Breadth-first search

When I complain about some egregious piece of research,  particularly those that are in some sense cross-disciplinary, I often feel that that just knowing more would solve the problem. If Roland Fryer or Oded Galor understood genetics, they wouldn’t make these silly mistakes. If Qian and Nix understood genetics or American post-Civil War history, they would never have written that awful paper about massive passing.  Or if paleoanthropologists and population geneticists had learned about mammalian hybrids, they would have been open to the idea of Neanderthal introgression.

But that really amounts to a demand that people learn about five times as much in college and grad school as they actually do.  It’s not going to happen.  Or, perhaps, find a systematic and effective way of collaborating with people outside their discipline without having their heads shaved. That doesn’t sound too likely either.


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Dogs and Men

Razib Khan talks about a new article that suggests that dogs were domesticated quite a long time ago, perhaps more than 35,000 years ago, well before the last glacial maximum.

We know that dogs have adapted to life with people, have changed in many ways.

I wonder how humans adapted to dogs.  If they were like modern pariah dogs, hanging around the village and eating garbage, doesn’t seem that they would have been that influential. But if used in hunting, they could have been very important, especially back in the Ice Age – and if they were that important, the partnership might have generated significant selective pressures in humans.

Parenthetically, there was an article a few years back that claimed that dogs had probably been domesticated for ~100,000 years, while most other estimates were around 14,000 years. Obviously there was a simple way to reconcile those two numbers.



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One more time

One of our local error sources suggested that it would be impossible to rebuild technical civilization, once fallen. Now if every human were dead I’d agree, but in most other scenarios it wouldn’t be particularly difficult, assuming that the survivors were no more silly and fractious than people are today.  So assume a mild disaster, something like the effect of myxomatosis on the rabbits of Australia, or perhaps toe-to-toe nuclear combat with the Russkis – ~90%  casualties worldwide.

Describe the recovery process, why it’s feasible and in fact almost easy. Show your work.

There’s no reason that I should have to explain everything.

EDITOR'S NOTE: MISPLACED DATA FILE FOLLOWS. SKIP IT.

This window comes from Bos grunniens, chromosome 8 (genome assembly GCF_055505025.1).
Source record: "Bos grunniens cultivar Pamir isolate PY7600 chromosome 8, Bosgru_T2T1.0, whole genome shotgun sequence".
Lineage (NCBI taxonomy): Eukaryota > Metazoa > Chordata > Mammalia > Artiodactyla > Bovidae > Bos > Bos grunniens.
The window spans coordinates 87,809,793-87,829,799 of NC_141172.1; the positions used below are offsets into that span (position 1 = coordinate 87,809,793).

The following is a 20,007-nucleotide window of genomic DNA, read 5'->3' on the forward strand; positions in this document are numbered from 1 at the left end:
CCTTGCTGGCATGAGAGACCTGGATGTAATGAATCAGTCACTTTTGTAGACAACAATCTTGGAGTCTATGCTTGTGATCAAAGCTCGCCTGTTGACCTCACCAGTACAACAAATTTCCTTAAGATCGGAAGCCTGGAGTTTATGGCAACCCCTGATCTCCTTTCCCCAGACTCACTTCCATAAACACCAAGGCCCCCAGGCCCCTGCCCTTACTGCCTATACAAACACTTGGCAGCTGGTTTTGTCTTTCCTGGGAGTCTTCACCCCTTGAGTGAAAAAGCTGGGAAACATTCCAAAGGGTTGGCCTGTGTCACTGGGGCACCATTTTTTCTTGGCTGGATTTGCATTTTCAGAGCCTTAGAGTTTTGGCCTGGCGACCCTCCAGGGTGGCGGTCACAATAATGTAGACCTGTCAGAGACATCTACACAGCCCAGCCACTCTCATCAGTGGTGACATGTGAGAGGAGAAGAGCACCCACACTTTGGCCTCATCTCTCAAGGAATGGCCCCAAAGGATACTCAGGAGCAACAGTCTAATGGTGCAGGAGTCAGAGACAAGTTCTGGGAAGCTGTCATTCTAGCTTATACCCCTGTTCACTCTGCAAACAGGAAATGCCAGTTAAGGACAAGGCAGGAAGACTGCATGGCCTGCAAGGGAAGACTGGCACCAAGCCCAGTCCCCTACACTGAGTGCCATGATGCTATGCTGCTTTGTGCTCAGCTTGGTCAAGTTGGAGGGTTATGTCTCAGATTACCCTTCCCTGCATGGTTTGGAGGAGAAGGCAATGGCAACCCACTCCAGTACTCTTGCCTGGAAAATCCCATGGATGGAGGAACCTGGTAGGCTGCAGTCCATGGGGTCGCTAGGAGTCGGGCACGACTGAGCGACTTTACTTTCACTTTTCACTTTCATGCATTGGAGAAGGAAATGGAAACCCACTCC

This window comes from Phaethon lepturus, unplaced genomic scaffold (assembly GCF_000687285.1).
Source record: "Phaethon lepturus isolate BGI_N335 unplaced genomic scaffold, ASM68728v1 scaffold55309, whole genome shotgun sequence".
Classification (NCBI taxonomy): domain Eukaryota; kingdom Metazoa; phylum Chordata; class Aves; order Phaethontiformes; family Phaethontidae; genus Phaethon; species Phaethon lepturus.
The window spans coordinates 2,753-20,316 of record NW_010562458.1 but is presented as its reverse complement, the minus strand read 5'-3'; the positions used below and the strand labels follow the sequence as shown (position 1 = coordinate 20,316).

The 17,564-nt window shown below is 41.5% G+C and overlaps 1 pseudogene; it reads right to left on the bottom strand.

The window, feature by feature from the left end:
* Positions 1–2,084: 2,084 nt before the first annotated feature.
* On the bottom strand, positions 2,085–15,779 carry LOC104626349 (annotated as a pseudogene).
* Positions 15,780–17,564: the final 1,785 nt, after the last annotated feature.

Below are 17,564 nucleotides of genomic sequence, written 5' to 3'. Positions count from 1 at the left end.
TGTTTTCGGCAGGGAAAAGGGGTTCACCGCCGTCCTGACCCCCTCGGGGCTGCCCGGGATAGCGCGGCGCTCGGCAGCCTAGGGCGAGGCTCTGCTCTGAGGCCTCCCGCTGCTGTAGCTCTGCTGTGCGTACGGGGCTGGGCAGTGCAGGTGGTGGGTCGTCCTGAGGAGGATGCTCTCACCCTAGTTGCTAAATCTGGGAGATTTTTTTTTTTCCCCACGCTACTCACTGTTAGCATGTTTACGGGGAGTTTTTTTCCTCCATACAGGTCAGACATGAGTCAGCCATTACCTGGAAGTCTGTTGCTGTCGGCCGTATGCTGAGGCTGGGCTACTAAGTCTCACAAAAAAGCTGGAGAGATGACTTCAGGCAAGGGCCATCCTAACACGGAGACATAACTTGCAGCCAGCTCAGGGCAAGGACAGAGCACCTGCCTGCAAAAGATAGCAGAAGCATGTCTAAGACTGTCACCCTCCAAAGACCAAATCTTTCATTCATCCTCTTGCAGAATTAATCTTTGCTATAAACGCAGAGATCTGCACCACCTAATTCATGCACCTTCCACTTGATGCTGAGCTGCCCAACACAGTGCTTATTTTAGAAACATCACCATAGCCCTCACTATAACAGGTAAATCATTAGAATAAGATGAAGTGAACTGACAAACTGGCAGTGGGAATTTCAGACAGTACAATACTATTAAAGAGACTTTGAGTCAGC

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Measles and immunological amnesia

A new paper in Science , by Michael Mina et al,  strongly suggests that measles messes up your immunological defenses for two or three years. This is the likely explanation for the fact that measles inoculation causes much greater decreases in child morbidity and mortality than you’d expect from preventing the deaths directly due to measles infection. The thought is that measles whacks the cells that carry immunological memory, leaving the kid ripe for reinfections.  I think there can be a similar effect with anti-cancer chemotherapy.

If correct, this means that measles is much nastier than previously thought. It must have played a significant role in the demographic collapse of long-isolated peoples (such as the Amerindians). Its advent may have played a role in the population decrease associated with the decline of the Classical world.  Even though it is relatively new (having split off from rinderpest a couple of thousand years ago) strong selection for resistance may have  favored some fairly expensive genetic defenses (something like sickle-cell) in Eurasian populations.

We already know of quite a few complex side effects of infectious disease, such the different kind of immunosuppression we see with AIDs, Burkitt’s lymphoma hitting kids with severe Epstein-Barr infections followed by malaria, acute dengue fever that requires a previous infection by a different strain of dengue, etc: there may well be other important interactions and side effects, news of which has not yet come to Harvard.

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Eugenics, Ready or Not

There is an excellent essay about eugenics, genetic manipulation, and technology by Frank Salter here in the Australian webzine Quadrant and reprinted here. The essay is nearly free of the incessant hand wringing that pervades most journalism about the topic. Instead the treatment is thorough, wide ranging, and sensible—journalism for intelligent adults. Science writers will blush with shame as they read this essay.

The links above are to part one of the article: part two is promised to appear “shortly”.

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SNP confusion

A single nucleotide polymorphism is a nucleotide that is variable – not everyone has the same one at that site.  To be more precise, it’s one that has significant variation – at least a few percent of people (in the population you’re studying) have something other than the most common nucleotide at that site.  Generally, the most common nucleotide is the ancestral one.

You see such a variable site every few hundred nucleotides.  Checking out the SNPs is less informative than sequencing the whole genome, but it’s much easier.